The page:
Syncretism

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syncretism

the combination of elements from different religions or different cultural traditions. Syncretism in religious belief and practices has been especially associated with contexts, e.g. colonialism, in which a major religion is brought into contact with local religions, but it can also be seen as a general feature of the transformation of religions or cultures and of DIASPORAS. See also CULT, CARGO CULT, POSTCOLONIAL THEORY.

Syncretism

 

(1) The absence of differentiation that characterizes an undeveloped state of certain phenomena. Examples are art during the initial stages of human culture, when music, singing, poetry, and the dance were not distinguished from one another, and a child’s mental functions during the early stages of its development.

(2) The blending or inorganic merging of heterogeneous elements. An example is the merging of different cults and religious systems in late antiquity— the religous syncretism of the Hellenistic period.

(3) In philosophy, syncretism denotes a variant of eclecticism.


Syncretism

 

in linguistics, the merging of once formally distinct grammatical categories or meanings into one form, which, as a result, becomes polysemous or polyfunctional. In Latin, for example, syncretism in the case system led to a combining of the functions of the instrumental and locative cases in the ablative case. Syncretism can occur not only in the morphology but also in the syntax of a language. The concept of syncretism is paradigmatic, differing from the syntagmatic neutralization of oppositions. Syncretism is an irreversible systemic shift in the process of the development of a language; neutralization is a living process associated with the use of linguistic units in speech.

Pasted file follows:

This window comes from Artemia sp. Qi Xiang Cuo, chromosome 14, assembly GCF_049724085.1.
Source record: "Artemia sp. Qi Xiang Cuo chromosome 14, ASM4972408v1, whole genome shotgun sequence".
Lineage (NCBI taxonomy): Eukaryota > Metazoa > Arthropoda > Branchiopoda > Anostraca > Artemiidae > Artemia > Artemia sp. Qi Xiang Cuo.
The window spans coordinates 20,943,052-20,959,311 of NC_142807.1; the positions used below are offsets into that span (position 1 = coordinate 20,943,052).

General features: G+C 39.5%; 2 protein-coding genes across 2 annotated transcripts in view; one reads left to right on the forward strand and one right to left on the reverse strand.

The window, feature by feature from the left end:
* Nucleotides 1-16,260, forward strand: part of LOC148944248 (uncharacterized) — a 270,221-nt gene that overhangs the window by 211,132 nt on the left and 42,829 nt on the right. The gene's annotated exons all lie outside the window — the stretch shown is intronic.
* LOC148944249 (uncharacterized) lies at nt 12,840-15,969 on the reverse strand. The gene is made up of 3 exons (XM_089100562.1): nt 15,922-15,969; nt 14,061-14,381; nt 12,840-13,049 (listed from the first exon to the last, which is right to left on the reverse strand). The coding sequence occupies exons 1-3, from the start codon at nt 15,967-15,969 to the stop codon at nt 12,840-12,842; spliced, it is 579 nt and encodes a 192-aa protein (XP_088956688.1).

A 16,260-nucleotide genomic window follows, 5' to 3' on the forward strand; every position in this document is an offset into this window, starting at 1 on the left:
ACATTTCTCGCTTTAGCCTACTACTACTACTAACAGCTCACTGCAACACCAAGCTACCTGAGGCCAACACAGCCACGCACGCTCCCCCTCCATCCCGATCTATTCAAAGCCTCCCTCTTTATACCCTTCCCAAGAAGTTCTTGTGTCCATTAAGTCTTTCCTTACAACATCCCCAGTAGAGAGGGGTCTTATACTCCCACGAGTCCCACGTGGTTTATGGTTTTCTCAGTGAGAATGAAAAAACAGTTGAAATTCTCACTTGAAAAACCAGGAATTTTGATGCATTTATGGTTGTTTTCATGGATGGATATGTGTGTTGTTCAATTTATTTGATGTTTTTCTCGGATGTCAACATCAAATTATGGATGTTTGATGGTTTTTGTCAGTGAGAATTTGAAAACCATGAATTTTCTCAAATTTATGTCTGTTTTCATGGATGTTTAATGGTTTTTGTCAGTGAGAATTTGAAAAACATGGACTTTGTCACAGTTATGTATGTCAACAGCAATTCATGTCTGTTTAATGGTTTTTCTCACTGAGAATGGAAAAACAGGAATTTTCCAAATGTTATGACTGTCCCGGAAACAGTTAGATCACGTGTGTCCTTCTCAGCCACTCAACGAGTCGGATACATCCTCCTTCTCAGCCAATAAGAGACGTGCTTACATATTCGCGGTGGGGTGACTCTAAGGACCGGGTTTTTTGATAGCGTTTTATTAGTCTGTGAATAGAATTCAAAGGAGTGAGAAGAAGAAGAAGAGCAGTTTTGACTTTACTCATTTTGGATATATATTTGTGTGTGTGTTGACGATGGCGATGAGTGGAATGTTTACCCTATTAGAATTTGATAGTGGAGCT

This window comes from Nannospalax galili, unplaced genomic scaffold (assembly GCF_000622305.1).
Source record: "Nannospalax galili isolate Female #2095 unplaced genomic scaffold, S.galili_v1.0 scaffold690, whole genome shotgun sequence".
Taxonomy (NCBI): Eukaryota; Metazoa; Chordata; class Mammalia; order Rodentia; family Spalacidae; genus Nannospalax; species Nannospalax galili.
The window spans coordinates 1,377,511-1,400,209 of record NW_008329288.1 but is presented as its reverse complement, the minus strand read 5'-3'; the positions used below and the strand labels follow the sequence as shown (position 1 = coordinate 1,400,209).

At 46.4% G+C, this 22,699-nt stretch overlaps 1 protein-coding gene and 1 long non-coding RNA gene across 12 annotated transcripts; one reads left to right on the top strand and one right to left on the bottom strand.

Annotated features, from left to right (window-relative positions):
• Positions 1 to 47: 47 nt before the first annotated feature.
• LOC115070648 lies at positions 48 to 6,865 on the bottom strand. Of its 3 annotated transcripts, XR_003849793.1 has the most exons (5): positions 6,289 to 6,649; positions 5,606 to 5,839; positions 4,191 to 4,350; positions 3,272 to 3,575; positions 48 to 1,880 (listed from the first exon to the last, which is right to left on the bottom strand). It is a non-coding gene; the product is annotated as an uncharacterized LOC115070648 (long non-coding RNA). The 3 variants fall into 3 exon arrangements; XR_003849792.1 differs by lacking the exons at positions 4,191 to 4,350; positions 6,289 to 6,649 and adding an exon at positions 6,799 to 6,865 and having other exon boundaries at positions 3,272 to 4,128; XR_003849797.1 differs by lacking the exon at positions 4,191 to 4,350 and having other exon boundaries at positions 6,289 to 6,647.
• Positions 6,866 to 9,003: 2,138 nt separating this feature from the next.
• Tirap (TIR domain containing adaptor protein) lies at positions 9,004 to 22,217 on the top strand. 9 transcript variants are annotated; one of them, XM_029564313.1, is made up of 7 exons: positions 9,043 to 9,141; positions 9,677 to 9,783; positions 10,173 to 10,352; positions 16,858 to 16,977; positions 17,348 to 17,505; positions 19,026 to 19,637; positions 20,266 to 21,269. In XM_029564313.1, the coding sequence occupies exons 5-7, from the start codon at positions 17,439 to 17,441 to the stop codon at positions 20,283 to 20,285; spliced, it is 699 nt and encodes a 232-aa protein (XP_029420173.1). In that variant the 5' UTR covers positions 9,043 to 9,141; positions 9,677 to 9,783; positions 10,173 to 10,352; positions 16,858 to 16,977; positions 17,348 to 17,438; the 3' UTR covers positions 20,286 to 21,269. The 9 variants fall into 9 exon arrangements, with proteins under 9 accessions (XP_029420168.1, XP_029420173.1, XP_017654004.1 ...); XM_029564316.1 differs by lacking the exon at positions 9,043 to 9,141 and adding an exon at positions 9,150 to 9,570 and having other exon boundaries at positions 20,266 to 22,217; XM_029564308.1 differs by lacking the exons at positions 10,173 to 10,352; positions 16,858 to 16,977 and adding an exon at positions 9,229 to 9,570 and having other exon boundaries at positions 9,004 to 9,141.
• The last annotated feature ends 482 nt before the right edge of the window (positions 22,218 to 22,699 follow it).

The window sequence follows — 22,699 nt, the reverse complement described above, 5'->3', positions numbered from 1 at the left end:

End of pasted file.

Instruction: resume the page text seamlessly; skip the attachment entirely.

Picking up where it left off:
References in periodicals archive ?
The Research Group in Democracy and Social and Economic Development of Cote d'Ivoire (GERDDES-CI) created the forum, which includes leaders of many of the country's religious groups, including Catholics, Muslims, various Protestant groups, several syncretist groups, the Association of Traditional Priests, and the Bossonists, an association of indigenous Akan religious priests.
However, non-Muslim elements were still strong enough to make the tenor of the Hausa states syncretist rather than "pure Muslim" (Last and al-Haji 1965).
While the people were idol worshippers and syncretists, revelation was not only lost upon them, but incomplete as well.
In the new appreciation for popular Catholicism, women are less often dismissed as superstitious syncretists, but rather hailed as keepers of a flexible cultural continuity for their communities and families.